Fiat Chrysler CEO says GM has made automakers more sensitive on safety

Wed May 21, 2014 5:26pm EDT
 
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By Eric Beech

WASHINGTON (Reuters) - Fiat Chrysler Automobiles FIA.MI Chief Executive Sergio Marchionne said on Wednesday the fallout from General Motors' (GM.N: Quote) delay in recalling millions of cars for faulty ignition switches has made automakers more sensitive about safety issues.

"Given the nature of the events that we've seen in the last three or four months, I think it is more than likely automotive houses will now shift their attitude and be even more prudent than they would have been under normal circumstances. And probably beyond what is required," Marchionne told reporters.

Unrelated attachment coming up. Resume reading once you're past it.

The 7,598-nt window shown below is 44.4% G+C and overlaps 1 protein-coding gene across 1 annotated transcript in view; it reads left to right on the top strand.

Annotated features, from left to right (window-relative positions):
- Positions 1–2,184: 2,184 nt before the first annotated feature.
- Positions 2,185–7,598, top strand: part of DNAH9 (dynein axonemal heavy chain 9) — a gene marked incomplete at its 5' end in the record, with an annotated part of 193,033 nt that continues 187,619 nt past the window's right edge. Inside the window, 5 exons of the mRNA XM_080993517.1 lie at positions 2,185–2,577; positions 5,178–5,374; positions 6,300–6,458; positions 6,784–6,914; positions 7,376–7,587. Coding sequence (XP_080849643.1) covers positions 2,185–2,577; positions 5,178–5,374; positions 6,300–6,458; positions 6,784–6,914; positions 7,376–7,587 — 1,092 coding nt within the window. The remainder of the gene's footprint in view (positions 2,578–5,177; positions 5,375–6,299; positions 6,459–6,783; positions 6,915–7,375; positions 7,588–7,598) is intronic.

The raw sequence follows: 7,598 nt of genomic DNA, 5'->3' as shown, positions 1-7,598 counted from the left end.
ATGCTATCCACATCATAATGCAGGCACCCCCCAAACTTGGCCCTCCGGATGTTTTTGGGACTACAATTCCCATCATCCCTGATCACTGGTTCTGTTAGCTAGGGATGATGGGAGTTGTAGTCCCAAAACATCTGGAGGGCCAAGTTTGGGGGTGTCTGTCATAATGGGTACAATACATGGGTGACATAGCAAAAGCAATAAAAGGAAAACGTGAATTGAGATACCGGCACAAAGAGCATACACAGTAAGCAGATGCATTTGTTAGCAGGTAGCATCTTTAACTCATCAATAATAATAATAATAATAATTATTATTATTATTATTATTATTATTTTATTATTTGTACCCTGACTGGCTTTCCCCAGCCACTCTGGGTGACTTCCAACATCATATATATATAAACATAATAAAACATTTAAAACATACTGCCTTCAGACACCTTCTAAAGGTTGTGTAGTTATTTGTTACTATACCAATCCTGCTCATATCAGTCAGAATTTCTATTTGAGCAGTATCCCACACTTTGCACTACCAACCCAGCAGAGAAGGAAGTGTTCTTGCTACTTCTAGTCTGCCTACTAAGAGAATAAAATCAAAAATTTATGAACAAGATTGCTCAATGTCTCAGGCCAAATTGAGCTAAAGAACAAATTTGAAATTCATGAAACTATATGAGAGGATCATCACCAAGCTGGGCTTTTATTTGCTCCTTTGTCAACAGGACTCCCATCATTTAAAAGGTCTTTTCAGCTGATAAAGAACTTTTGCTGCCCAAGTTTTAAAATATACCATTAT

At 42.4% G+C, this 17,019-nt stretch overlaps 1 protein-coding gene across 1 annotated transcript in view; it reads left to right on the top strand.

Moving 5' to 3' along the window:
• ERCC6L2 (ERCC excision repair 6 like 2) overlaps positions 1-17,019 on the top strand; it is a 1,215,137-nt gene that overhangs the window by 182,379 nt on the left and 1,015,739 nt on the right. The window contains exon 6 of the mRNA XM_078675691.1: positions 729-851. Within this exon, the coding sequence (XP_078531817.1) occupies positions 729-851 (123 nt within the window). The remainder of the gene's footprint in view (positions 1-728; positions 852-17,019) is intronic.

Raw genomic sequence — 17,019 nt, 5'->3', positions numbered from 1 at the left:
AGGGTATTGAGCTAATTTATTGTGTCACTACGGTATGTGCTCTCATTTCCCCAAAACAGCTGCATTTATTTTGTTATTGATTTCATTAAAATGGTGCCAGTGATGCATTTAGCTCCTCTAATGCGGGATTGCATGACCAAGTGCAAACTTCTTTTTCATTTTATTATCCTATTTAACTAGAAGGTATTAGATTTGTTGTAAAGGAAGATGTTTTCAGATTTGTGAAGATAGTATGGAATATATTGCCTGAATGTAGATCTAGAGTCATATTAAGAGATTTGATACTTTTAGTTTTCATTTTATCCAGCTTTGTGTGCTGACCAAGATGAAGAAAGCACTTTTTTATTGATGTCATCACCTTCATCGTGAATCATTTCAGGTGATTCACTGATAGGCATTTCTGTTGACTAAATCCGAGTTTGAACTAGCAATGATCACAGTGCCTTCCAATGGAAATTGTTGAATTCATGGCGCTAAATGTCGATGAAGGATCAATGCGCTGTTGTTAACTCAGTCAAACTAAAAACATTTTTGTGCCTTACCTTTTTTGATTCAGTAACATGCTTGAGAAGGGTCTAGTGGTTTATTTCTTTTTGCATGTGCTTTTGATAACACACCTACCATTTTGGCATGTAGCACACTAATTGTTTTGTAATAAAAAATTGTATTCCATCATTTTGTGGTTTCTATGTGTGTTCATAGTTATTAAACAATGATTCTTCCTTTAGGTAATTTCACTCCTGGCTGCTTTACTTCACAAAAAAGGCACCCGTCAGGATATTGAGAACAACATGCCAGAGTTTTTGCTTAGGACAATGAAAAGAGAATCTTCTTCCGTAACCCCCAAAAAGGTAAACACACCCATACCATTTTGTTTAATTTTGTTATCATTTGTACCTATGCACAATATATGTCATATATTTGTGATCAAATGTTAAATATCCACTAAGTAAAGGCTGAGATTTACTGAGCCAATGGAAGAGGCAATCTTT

GM is under investigation by the U.S. Justice Department, Congress, the Securities and Exchange Commission and several states for waiting 10 years after first learning of the defective ignition switches to issue the recall.

At least 13 deaths have been linked to the faulty part in 2.6 million Chevrolet Cobalts, Saturn Ions and other cars, which were recalled beginning in February.

GM has issued a total of 29 recalls this year involving a record 13.8 million vehicles in the United States.

"I just find the number of recalls that have come out to just be an astounding number, just in sheer size," Marchionne said after an event at Brookings Institution.

"It can't be all of a sudden we woke up to these issues. There must be a change in attitude inside the (companies)," he said.

Marchionne said that if the frequency of recalls conducted by GM becomes the norm in the industry, the costs will be shifted to consumers in the form of higher-priced cars.   Continued...

 
Fiat Chrysler CEO Sergio Marchionne answers questions from the media during the FCA Investors Day at the Chrysler World Headquarters in Auburn Hills, Michigan May 6, 2014. REUTERS/Rebecca Cook